No Bregrets

Almost as soon as the referendum votes were counted people were asking for polling on whether people regretted their decision. There is still a certain audience who seem downright desperate to find polling showing that people do not, after all, want to leave the European Union (and, I suppose, a (slightly larger) audience who want to see polls showing they don’t!). I guess this is the curse of a referendum decision that takes a couple of years to actually implement.

The most straightforward way of measuring Bregret is to ask the referendum question again – how would people vote if the referendum question was asked again now. Several polls have done that:

YouGov/Eurotrack (20th-25th Oct) Remain 44%, Leave 43%
BMG (19th-24th Oct) Remain 45%, Leave 43%
YouGov/Eurotrack (21st-22nd July) Remain 43%, Leave 44%
YouGov/Eurotrack (3rd-4th July) Remain 45%, Leave 45%

All of these suggest a very small movement towards Remain, and given Leave’s lead was only four points that’s enough to flip the result in a couple of cases. However, I’d be a little cautious in reading too much into the results. All of these polls are just straight “how would you vote questions” with no attempt to account for differential turnout, when at the referendum Leave voters were more liable to turnout. If you look at the actual tables for these you’ll find there is very little movement between remain and leave, the shift is down to people who didn’t vote in the referendum claiming that in a referendum tomorrow they would vote in favour of Remain. That’s possible of course (perhaps people who assumed a Remain victory in June and didn’t bother to vote, now realising their vote really would count)… but I’m rather sceptical about people saying they’d vote in an EU referendum who didn’t bother to vote in the one we just had.

The approach alternative is to ask if people think it was the right decision and if they might change their vote.

Just after the referendum there was an poll by Ipsos MORI for Newsnight, which showed 43% of people thought Brexit was the right decision, 44% thought it was the wrong decision. Asked if they would change their mind in a new referendum, 1% of Remain voters said they would definitely or probably change their mind, 5% of Leave voters said they would definitely or probably change their mind. If those people all switched to the other side it would have just edged into a Remain lead.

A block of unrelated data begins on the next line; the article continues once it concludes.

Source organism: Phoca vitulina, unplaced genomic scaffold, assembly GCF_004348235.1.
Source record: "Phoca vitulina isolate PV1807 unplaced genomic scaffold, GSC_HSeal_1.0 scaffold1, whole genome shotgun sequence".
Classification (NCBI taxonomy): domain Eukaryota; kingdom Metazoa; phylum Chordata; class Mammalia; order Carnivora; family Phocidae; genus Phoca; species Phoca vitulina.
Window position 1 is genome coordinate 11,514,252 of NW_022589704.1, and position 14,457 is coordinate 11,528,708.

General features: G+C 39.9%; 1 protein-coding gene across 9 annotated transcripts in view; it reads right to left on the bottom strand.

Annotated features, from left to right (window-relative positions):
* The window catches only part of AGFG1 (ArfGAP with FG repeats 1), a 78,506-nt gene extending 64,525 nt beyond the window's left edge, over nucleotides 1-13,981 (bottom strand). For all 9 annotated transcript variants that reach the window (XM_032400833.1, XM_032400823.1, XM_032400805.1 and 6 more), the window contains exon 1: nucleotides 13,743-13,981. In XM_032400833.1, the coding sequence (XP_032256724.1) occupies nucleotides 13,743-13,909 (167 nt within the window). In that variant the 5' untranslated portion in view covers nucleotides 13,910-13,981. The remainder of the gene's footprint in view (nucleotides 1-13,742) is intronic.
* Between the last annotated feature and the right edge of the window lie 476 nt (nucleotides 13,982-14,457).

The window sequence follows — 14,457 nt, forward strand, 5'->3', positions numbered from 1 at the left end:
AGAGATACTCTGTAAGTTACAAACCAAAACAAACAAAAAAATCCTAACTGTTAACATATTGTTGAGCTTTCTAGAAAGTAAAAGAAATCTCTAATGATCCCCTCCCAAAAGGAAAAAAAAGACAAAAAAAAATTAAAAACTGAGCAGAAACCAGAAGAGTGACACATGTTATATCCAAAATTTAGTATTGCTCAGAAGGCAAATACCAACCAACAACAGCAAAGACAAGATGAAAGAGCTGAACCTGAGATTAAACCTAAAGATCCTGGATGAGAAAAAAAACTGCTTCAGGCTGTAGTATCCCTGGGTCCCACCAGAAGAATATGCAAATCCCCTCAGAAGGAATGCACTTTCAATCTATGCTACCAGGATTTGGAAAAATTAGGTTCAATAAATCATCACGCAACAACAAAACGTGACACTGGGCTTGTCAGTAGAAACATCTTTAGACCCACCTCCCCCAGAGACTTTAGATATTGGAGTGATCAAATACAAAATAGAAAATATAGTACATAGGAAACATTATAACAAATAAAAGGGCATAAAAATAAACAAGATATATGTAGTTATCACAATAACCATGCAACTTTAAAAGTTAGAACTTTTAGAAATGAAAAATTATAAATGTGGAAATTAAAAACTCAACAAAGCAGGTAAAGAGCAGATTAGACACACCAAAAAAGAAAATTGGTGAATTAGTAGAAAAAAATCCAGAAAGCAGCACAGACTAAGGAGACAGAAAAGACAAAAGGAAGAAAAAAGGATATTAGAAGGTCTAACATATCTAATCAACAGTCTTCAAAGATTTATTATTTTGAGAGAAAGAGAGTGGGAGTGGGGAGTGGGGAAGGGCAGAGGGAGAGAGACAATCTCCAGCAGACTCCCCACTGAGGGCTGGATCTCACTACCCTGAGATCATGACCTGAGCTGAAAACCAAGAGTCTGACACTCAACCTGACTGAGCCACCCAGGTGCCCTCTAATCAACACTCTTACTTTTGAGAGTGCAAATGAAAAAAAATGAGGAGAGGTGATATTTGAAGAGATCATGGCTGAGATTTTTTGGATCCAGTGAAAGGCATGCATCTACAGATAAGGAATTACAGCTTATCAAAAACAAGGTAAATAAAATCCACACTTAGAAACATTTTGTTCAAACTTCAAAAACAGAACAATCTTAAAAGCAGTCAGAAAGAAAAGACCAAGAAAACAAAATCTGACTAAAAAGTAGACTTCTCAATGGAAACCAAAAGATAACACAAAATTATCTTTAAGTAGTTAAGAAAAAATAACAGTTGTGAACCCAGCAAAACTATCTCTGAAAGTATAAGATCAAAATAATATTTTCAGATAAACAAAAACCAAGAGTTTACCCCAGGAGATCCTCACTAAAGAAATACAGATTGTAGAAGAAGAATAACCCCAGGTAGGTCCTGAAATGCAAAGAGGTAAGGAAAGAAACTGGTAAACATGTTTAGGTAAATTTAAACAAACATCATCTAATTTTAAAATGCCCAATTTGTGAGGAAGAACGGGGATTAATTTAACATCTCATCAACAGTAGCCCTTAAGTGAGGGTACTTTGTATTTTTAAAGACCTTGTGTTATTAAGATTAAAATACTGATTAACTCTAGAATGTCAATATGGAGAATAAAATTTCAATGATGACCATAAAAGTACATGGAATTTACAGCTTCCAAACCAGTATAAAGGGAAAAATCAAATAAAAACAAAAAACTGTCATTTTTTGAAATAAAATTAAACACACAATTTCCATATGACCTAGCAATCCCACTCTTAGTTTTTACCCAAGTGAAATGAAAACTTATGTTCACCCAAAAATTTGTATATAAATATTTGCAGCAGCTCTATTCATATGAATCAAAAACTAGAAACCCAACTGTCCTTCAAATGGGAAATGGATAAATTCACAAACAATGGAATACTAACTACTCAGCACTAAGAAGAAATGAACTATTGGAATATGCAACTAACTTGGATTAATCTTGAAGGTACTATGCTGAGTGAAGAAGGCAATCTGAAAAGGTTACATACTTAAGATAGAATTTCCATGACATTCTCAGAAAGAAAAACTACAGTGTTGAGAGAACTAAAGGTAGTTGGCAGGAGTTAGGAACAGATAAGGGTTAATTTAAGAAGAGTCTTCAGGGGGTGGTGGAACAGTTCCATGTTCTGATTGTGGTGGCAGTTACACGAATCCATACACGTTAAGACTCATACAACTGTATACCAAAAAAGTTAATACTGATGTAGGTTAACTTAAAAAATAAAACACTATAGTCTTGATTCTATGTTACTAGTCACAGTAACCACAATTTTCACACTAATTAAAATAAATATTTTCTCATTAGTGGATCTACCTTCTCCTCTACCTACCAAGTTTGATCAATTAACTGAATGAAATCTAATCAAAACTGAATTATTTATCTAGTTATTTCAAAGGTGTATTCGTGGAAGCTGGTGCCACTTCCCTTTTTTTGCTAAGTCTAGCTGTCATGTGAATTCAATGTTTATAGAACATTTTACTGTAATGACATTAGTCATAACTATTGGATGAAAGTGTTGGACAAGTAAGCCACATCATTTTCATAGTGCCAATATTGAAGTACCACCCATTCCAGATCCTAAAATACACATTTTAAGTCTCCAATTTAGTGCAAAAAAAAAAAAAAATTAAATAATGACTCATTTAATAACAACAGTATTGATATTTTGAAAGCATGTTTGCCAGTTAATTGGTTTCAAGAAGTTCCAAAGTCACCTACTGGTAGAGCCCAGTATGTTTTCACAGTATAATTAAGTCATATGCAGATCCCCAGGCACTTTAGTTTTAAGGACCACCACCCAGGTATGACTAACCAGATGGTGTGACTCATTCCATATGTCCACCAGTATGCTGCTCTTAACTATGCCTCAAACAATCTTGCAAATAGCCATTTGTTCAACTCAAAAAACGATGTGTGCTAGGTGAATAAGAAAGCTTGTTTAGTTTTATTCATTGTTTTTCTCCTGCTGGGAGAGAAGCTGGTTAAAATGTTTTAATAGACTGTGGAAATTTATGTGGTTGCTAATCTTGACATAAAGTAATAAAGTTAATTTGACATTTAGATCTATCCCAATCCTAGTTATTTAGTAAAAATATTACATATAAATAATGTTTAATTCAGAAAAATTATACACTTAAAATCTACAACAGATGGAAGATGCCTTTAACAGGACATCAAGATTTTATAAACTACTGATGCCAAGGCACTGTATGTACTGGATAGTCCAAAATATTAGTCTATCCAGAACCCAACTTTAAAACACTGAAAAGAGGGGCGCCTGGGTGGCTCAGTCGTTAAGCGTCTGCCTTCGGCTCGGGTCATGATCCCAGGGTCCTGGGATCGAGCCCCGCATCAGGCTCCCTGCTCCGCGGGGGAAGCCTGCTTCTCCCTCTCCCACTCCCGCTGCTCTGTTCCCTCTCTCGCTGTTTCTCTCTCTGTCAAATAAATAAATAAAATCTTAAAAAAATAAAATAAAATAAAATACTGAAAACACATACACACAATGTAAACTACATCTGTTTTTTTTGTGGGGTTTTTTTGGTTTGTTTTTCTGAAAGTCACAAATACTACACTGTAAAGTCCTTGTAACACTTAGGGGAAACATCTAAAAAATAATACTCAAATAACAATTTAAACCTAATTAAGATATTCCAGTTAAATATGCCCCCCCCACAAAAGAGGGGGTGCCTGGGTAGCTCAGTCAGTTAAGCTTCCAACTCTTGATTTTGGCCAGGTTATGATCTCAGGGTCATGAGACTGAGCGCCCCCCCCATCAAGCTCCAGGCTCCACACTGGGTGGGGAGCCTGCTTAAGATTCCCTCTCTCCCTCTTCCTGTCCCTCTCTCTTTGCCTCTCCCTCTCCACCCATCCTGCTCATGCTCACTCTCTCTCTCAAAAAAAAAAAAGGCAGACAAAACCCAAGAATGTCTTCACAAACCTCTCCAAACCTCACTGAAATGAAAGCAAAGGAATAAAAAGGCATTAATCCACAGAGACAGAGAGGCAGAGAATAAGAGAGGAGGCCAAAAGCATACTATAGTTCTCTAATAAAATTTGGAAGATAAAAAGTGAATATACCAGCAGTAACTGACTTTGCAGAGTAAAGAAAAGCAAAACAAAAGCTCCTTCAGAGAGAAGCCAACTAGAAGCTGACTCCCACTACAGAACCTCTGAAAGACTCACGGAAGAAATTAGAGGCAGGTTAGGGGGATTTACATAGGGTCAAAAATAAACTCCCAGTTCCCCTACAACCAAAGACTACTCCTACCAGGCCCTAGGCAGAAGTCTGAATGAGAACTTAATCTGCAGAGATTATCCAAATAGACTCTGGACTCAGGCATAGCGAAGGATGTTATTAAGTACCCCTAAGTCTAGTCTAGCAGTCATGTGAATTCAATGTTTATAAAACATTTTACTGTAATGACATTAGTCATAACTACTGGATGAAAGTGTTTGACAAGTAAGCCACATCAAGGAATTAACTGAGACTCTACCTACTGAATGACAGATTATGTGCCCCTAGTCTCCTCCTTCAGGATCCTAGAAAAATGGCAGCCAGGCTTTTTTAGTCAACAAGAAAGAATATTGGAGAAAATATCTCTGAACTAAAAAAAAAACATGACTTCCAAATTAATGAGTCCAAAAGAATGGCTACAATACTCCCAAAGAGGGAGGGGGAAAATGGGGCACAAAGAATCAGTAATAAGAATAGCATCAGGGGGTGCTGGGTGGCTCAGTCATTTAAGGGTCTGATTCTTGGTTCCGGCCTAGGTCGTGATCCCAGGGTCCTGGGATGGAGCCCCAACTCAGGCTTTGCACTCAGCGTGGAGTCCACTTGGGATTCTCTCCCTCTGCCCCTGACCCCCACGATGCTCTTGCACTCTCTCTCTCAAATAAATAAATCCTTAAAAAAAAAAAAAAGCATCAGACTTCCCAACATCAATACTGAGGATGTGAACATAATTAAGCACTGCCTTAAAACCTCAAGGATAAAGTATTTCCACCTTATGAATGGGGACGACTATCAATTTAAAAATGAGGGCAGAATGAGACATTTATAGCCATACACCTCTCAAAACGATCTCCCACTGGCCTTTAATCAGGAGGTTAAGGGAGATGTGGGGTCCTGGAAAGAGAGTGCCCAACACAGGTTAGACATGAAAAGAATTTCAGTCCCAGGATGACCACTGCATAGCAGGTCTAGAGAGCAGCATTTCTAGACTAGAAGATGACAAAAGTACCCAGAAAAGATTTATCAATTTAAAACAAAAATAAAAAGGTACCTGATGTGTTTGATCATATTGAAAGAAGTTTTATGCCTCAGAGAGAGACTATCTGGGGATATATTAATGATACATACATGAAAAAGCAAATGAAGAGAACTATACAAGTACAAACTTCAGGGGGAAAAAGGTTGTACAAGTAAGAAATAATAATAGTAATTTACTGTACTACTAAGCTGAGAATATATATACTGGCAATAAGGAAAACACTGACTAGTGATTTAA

In contrast YouGov have regularly asked if people think the decision to leave was right or wrong, and have tended to find slightly more people saying it was the right decision. The pattern of opinion is pretty consistent – movement between Remain and Leave is small and tends to cancel out, people who didn’t vote at all tend to split in favour of it being the wrong decision:

YouGov/Times (11th-12th Oct) – Right to Leave 45%, Wrong to Leave 44%
YouGov/Times (13th-14th Sep) – Right to Leave 46%, Wrong to Leave 43%
YouGov/Times (30th-31st Aug) – Right to Leave 47%, Wrong to Leave 44%
YouGov/Times (22nd-23rd Aug) – Right to Leave 45%, Wrong to Leave 43%
YouGov/Times (8th-9th Aug) – Right to Leave 45%, Wrong to Leave 44%
YouGov/Times (1st-2nd Aug) – Right to Leave 46%, Wrong to Leave 42%

Finally the British Election Study asked a question on whether people regretted how they voted or not. Only 1% of people who voted Remain said they regretted their vote, but 6% of people who voted Leave said they regretted their vote. Now, saying you’ve some regrets doesn’t necessarily mean that you wouldn’t, on balance, end up doing the same. For what it’s worth though, if those people who had regrets hadn’t voted the result would still have been leave; if those people had voted the opposite way it would’ve been Remain.